Tuesday, April 3, 2012
John Marshall took the oath of office as chief justice of the United States on February 4, 1801. Then forty-five years of age, he had had a varied career as a soldier, state legislator and executive councillor, lawyer, commissioner to France, member of Congress, and secretary of state. An autobiographical sketch drawn late in life portrays Marshall somewhat misleadingly as an accidental statesman who never aspired to a place in the highest councils of the American republic. In truth, his public career did owe much to fortuitous circumstances as to conscious design. Although the American Revolution was a powerful attractive force that drew talented and ambitious men into public life, Marshall until the late 1790's largely resisted the call of politics in the face of a more compelling need to make his fortune. Unlike Thomas Jefferson and James Madison, whose inherited wealth allowed them to make statecraft their profession from an early age, the future chief justice first had to concentrate on the mundane business of providing financial security for himself and a growing family. Intermittent though it was prior to 1801, Marshall's participation in public life occurred at times and places that in retrospect appear to have been nicely calculated to prepare him for his high judicial station.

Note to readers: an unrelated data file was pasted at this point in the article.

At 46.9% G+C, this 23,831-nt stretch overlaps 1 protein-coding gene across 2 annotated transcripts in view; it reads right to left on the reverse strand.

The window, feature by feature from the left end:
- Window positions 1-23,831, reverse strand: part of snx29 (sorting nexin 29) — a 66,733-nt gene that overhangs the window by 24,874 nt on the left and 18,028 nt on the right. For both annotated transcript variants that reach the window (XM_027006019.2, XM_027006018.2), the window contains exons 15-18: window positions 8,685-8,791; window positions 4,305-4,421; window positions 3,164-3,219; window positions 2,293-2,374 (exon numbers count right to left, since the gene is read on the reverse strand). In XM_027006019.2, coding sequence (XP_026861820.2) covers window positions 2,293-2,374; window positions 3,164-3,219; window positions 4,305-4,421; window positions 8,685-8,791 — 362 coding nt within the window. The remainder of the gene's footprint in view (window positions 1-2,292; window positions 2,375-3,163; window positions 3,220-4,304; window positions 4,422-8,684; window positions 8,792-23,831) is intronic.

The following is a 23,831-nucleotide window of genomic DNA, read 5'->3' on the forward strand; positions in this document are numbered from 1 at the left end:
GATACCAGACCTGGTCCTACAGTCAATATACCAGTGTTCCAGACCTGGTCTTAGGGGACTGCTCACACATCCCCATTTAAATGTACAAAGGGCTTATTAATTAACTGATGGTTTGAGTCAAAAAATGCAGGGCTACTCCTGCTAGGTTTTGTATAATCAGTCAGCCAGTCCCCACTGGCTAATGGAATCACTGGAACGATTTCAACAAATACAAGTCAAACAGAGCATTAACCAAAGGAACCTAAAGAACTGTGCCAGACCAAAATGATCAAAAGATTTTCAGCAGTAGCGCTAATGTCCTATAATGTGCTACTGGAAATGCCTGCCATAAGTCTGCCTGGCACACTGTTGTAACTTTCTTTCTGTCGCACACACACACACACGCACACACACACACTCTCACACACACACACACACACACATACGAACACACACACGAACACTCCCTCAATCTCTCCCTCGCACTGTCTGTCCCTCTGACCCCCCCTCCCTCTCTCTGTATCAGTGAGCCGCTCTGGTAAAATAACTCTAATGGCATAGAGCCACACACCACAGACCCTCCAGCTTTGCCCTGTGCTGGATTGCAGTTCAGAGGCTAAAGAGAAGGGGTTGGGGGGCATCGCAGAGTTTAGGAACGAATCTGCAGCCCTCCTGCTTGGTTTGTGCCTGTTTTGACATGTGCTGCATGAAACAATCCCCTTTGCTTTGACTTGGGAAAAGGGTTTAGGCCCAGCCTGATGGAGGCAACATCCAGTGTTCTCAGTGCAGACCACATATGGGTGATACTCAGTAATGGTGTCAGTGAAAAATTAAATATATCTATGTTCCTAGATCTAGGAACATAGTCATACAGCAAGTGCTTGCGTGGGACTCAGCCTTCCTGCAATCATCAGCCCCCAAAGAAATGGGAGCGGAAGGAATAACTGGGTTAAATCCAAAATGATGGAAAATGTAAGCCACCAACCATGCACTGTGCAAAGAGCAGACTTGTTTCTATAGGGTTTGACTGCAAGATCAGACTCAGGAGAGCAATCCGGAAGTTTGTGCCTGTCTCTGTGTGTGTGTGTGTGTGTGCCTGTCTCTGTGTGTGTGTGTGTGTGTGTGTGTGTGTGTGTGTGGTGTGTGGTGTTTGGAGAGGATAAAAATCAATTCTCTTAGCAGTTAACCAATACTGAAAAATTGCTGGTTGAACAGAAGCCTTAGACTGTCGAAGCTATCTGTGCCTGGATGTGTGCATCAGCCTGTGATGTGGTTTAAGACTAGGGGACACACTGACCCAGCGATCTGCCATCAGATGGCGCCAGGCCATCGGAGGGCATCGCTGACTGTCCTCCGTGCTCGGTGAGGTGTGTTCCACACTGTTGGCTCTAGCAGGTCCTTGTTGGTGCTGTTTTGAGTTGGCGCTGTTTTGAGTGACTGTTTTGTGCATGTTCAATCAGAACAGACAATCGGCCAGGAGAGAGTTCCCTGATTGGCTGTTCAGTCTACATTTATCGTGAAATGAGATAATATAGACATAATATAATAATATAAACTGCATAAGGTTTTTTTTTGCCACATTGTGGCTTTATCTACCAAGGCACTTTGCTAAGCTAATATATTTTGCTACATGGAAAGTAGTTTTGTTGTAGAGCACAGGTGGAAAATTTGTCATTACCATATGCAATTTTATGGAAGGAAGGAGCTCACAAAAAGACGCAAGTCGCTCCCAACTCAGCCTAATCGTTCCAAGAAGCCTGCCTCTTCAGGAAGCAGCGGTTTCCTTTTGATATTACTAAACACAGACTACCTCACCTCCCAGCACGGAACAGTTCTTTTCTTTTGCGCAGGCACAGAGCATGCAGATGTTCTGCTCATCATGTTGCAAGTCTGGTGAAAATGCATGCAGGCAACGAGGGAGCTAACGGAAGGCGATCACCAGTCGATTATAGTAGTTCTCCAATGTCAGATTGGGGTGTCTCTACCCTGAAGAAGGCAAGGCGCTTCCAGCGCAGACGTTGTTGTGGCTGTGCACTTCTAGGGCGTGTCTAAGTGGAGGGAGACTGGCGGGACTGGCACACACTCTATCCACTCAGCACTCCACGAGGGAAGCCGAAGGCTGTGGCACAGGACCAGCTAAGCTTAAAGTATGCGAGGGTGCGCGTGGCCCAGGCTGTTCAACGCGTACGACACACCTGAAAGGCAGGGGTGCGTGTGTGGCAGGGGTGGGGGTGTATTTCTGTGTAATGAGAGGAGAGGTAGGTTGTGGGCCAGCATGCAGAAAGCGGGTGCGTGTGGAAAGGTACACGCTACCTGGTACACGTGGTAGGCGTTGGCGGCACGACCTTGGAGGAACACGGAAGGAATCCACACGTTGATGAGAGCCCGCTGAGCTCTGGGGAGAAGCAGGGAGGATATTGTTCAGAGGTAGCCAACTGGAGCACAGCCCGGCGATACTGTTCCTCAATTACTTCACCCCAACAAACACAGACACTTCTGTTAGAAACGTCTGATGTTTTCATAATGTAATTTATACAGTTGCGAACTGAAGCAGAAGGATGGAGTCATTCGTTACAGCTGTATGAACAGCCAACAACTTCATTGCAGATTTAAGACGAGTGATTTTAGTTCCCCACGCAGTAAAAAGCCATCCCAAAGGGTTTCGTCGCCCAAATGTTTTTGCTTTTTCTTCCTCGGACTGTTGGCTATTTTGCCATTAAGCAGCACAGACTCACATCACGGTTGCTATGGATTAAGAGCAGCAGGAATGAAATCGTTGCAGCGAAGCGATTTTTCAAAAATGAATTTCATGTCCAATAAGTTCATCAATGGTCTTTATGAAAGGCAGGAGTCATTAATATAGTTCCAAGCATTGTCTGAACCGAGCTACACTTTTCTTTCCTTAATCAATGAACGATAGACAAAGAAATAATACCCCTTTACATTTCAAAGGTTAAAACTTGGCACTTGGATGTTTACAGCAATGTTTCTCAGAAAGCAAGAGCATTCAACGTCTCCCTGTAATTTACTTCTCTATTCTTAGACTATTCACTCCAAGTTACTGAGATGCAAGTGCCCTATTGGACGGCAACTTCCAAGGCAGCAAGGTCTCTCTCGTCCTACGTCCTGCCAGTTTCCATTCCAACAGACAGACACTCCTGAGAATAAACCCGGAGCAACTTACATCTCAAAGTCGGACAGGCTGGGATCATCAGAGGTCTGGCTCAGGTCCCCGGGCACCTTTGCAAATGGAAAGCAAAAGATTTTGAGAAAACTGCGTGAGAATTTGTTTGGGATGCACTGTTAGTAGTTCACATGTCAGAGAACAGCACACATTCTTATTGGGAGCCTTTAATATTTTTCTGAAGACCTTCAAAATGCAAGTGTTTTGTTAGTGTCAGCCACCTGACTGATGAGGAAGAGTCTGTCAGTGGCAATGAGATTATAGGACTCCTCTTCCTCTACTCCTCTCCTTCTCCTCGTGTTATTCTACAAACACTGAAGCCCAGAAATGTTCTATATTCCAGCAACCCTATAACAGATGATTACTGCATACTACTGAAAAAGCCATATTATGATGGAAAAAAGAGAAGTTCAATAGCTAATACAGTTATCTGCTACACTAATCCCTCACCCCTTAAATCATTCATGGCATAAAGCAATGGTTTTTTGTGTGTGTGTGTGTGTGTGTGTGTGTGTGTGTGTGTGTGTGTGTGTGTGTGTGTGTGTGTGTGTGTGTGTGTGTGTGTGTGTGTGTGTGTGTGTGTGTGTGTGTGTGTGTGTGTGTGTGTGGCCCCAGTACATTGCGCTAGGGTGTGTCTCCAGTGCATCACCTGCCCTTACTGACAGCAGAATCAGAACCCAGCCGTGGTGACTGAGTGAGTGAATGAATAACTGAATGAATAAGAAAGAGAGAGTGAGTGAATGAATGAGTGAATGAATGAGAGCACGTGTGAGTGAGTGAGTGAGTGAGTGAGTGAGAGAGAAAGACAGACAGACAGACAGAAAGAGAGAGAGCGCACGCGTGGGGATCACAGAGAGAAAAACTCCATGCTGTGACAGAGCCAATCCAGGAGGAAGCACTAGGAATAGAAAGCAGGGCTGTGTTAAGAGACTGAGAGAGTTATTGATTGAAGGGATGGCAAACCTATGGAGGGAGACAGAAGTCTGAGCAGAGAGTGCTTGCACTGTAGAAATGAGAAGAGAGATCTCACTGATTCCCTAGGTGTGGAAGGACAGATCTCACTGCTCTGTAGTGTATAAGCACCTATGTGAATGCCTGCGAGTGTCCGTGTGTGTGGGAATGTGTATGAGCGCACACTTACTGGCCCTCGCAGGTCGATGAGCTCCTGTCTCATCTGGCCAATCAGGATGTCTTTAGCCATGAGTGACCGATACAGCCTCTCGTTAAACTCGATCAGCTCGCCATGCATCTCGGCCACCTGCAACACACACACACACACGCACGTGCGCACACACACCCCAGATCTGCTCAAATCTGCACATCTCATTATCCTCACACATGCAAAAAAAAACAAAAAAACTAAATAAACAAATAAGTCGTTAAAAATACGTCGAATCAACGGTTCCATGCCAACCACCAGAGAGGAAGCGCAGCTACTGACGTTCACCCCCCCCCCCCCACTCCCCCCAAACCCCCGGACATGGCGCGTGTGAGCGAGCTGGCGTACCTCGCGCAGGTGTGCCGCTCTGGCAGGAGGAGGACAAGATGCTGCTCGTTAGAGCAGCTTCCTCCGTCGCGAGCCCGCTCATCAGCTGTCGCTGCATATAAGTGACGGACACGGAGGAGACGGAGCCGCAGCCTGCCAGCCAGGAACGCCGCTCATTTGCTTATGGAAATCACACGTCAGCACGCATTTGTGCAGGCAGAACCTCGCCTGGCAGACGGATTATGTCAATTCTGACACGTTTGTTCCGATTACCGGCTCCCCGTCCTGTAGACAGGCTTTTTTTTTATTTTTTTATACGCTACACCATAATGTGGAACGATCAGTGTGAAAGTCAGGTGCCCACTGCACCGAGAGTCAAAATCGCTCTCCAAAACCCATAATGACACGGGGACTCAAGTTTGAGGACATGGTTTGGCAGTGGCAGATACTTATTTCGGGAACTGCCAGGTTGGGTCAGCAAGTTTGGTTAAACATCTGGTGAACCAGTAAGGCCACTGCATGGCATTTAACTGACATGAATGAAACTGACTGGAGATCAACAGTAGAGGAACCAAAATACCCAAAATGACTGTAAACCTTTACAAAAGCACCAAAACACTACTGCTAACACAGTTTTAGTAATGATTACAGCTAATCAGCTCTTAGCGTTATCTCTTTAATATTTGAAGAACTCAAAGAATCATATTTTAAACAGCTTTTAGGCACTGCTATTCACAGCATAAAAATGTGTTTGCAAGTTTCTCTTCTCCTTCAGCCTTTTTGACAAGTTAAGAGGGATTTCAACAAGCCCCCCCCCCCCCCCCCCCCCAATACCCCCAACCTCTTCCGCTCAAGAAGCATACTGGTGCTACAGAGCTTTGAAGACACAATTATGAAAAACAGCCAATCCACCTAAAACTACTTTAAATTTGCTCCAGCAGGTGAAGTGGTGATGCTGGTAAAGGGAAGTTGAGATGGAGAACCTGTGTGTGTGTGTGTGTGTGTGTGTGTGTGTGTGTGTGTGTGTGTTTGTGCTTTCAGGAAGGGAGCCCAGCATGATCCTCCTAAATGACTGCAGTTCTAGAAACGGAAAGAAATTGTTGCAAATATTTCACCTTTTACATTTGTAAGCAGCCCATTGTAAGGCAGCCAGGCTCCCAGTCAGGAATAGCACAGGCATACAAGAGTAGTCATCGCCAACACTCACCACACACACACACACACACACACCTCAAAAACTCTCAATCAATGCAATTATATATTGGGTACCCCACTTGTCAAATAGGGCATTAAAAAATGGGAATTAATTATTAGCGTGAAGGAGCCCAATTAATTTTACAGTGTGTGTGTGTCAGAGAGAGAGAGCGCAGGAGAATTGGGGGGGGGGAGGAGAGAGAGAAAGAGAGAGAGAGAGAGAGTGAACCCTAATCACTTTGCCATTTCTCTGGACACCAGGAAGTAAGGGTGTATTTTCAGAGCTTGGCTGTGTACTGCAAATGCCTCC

-Charles R. Hobson, The Great Chief Justice:
John Marshall and the Rule of Law